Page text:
of its work program, the Commission shall seek to develop proposals and other means to complement and enhance the work of these organizations and initiatives.

5. The Commission may also include in its work program regional environmental cooperative activities of particular interest to the Parties, or a subset of the Parties, in order to concentrate on an issue or achieve an objective that the Commission determines is not being fully addressed in other fora.

ARTICLE VI – Participation by the Public, Governmental Organizations and Other Institutions

1. Unless otherwise agreed, the Commission shall include a public session in the course of its regular meetings.

2. The Commission shall promote the development of opportunities for public participation in the development and implementation of cooperative environmental activities. Each Party shall solicit and take into account, as appropriate, the views of its public with respect to the work program and should review and respond to such communications in accordance with its own domestic procedures. Each Party shall consider making these communications available to the other
Parties and to the public.

3. In developing and implementing the work program, the Commission should take into account the views and recommendations of the appropriate government agencies in each country, committees established by bilateral and regional free trade agreements between the Parties to review the implementation of environment-related obligations under those agreements, including the Environmental Affairs Council established under Article 5 of Chapter Seventeen
(Environment) of the Dominican Republic-Central America-United States Free Trade Agreement, and other established regional mechanisms concerned with the environment.

4. The Commission shall encourage and facilitate, as appropriate, direct contacts and cooperation among government agencies, multilateral organizations, foundations, universities, research centers, institutions, nongovernmental organizations, firms and other entities of the Parties, and the conclusion of implementing arrangements among them for the conduct of cooperative activities under the Agreement.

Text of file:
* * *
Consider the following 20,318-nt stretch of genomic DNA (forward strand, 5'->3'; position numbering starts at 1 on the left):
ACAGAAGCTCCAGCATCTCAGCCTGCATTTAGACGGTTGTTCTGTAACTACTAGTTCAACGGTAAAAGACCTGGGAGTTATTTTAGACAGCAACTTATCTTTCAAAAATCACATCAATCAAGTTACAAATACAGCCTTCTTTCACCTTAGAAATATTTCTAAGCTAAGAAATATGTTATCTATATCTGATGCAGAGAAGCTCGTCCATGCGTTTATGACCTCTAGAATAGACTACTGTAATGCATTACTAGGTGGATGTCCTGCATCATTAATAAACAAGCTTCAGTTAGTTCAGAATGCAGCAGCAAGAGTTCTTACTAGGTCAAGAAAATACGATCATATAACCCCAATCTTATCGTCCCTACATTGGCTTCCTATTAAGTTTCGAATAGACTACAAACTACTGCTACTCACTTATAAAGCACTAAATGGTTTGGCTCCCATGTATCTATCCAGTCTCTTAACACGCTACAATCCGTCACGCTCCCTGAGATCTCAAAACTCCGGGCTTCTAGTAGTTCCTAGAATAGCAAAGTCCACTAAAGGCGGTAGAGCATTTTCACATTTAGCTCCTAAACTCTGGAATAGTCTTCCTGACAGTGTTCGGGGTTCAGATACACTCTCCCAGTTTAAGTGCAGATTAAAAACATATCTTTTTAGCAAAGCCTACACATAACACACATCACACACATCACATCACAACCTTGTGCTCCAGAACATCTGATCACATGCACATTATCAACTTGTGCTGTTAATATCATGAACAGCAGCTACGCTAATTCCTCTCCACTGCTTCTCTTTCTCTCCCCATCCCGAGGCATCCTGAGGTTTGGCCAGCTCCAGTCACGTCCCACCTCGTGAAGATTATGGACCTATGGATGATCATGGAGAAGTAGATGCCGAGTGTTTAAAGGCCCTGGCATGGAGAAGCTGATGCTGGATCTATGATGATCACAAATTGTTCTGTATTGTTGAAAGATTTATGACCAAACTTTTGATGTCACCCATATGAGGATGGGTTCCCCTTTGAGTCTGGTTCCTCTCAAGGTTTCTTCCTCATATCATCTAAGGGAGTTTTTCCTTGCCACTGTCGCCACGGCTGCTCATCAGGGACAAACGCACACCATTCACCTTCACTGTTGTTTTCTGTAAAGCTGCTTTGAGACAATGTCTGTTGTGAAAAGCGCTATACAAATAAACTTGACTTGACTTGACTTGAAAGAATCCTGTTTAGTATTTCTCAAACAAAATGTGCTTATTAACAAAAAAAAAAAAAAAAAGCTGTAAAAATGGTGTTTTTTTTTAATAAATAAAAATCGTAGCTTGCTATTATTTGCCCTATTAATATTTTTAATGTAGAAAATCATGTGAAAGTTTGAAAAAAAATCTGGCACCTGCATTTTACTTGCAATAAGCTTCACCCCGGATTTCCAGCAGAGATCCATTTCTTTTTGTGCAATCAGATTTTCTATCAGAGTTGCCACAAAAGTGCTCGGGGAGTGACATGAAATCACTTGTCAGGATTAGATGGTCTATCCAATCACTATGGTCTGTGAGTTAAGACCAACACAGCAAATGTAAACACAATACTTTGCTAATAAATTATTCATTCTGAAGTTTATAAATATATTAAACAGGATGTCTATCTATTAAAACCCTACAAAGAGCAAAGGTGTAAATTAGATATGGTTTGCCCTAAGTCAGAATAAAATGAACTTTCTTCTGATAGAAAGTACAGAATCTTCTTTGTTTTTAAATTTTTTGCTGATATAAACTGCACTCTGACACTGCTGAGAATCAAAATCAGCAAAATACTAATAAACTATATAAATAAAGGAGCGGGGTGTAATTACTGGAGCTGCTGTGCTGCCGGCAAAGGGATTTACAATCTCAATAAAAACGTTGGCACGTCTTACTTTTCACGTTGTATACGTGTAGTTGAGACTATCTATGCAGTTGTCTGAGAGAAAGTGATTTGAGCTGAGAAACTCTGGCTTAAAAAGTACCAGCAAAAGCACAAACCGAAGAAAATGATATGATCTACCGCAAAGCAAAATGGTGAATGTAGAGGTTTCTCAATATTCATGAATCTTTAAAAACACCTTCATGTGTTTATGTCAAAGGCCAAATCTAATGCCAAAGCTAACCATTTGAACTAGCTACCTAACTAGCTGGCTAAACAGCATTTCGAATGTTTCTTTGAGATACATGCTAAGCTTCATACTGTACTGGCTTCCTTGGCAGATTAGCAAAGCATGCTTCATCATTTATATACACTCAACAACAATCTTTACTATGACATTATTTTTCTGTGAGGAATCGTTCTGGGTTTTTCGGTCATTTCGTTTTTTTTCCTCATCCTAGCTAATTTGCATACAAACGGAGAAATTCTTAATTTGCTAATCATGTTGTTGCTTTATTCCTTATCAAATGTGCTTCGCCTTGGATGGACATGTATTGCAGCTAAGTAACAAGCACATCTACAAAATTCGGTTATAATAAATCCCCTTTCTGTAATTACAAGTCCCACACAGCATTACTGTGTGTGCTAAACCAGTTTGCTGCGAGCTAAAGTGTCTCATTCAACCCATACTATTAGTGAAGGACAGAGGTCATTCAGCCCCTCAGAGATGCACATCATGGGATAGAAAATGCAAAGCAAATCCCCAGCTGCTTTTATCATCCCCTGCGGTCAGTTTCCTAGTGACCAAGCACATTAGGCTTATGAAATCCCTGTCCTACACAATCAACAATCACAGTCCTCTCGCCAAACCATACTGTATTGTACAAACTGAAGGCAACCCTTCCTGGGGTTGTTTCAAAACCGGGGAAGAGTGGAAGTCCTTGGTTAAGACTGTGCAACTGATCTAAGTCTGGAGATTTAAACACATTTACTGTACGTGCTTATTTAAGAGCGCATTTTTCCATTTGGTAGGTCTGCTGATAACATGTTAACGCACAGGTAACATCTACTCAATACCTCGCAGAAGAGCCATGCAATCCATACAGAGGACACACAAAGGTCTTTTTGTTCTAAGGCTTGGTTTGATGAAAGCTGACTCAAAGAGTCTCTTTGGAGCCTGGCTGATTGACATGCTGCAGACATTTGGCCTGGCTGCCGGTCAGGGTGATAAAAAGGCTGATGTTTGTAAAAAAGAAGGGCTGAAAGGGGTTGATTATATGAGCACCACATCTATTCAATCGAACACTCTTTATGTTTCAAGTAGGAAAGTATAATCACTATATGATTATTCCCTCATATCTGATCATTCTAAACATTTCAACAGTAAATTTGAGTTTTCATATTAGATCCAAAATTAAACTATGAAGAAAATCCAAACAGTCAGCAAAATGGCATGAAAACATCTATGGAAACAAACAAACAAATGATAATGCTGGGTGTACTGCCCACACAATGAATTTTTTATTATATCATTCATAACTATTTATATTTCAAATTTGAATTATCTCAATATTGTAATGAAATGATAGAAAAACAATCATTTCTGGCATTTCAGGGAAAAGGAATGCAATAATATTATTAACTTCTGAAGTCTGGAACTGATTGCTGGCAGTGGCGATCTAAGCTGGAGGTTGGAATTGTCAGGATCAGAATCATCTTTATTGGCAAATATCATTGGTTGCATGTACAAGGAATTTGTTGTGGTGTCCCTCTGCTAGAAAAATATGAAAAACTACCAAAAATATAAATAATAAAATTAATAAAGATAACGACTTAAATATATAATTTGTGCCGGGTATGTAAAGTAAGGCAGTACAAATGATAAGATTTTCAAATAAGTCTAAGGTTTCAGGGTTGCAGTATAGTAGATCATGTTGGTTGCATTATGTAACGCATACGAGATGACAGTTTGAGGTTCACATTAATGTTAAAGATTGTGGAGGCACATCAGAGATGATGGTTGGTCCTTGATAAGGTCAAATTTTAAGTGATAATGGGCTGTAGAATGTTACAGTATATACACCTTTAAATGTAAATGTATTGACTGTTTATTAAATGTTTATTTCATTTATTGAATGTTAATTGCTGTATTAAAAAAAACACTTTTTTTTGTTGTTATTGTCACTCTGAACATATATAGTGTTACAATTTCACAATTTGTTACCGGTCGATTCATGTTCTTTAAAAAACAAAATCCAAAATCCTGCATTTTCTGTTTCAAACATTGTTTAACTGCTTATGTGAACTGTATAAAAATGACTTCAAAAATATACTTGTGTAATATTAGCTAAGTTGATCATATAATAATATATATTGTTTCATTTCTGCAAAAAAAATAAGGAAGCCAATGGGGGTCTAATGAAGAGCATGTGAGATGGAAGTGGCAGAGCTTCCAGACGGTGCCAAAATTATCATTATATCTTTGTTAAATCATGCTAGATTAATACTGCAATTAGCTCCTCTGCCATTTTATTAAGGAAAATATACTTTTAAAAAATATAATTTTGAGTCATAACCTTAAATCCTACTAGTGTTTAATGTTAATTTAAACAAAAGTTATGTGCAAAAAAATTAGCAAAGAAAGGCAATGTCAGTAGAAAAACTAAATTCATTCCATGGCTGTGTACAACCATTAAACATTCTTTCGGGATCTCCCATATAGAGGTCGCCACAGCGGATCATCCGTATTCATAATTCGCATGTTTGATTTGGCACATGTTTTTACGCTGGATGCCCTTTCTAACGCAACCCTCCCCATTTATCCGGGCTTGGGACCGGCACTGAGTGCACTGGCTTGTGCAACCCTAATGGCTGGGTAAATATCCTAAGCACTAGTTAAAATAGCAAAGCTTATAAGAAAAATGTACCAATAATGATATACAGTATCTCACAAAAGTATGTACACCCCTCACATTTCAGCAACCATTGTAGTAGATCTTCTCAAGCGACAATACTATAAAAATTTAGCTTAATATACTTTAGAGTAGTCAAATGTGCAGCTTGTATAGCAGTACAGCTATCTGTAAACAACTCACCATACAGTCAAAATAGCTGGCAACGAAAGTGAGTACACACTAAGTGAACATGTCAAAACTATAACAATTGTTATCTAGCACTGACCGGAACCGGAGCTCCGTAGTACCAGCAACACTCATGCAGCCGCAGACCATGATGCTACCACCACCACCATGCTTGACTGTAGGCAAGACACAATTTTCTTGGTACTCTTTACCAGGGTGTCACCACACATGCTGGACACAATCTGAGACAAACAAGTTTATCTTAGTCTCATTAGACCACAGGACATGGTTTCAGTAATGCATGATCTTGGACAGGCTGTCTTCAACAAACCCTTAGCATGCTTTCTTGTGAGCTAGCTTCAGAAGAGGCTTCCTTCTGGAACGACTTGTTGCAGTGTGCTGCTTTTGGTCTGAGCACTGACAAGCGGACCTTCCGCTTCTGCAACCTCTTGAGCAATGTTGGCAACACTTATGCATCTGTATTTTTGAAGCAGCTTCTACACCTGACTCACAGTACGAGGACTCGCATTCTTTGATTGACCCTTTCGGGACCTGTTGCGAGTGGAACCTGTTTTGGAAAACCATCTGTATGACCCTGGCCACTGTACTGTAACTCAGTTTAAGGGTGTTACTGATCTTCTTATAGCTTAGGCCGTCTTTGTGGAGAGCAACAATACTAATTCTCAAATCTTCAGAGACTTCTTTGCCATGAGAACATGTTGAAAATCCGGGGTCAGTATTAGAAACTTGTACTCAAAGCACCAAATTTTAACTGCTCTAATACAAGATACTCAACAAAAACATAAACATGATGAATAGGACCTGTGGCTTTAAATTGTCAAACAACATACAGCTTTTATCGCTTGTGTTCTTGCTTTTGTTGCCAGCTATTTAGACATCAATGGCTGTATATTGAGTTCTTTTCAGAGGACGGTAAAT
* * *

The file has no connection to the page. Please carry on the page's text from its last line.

ARTICLE VII – Bilateral Cooperation

To further promote environmental cooperation under the Agreement, Parties may pursue bilateral cooperative projects with each other in priority areas of shared interest. Bilateral cooperation under the Agreement is intended to complement any activities that are conducted outside of the Agreement.

ARTICLE VIII – Resources

1. All cooperative activities under the Agreement shall be subject to the availability of funds and of human and other resources, and to the applicable laws and regulations of the appropriate Parties.

2. In developing its work program, the Commission should consider the mechanisms by which cooperative activities may be financed and the adequate allocation of human, technological, material, and organizational resources that may be required for the effective implementation of the cooperation activities in accordance with the capacities of the Parties. The following funding mechanisms may be considered for environmental cooperation:

(a) cooperative activities jointly financed as agreed by the Parties;

(b) cooperative activities in which each institution, organization, or agency assumes the costs of its own participation;

(c) cooperative activities financed, as appropriate, by private institutions, foundations, or public international organizations, including through ongoing programs; or,

(d) any combination of the above.

3. Unless otherwise agreed, each Party shall assume the costs of its participation in the work of the Commission.

4. Each Party shall facilitate, in accordance with its laws and regulations, duty free entry for materials and equipment provided pursuant to cooperative activities provided for under the Agreement.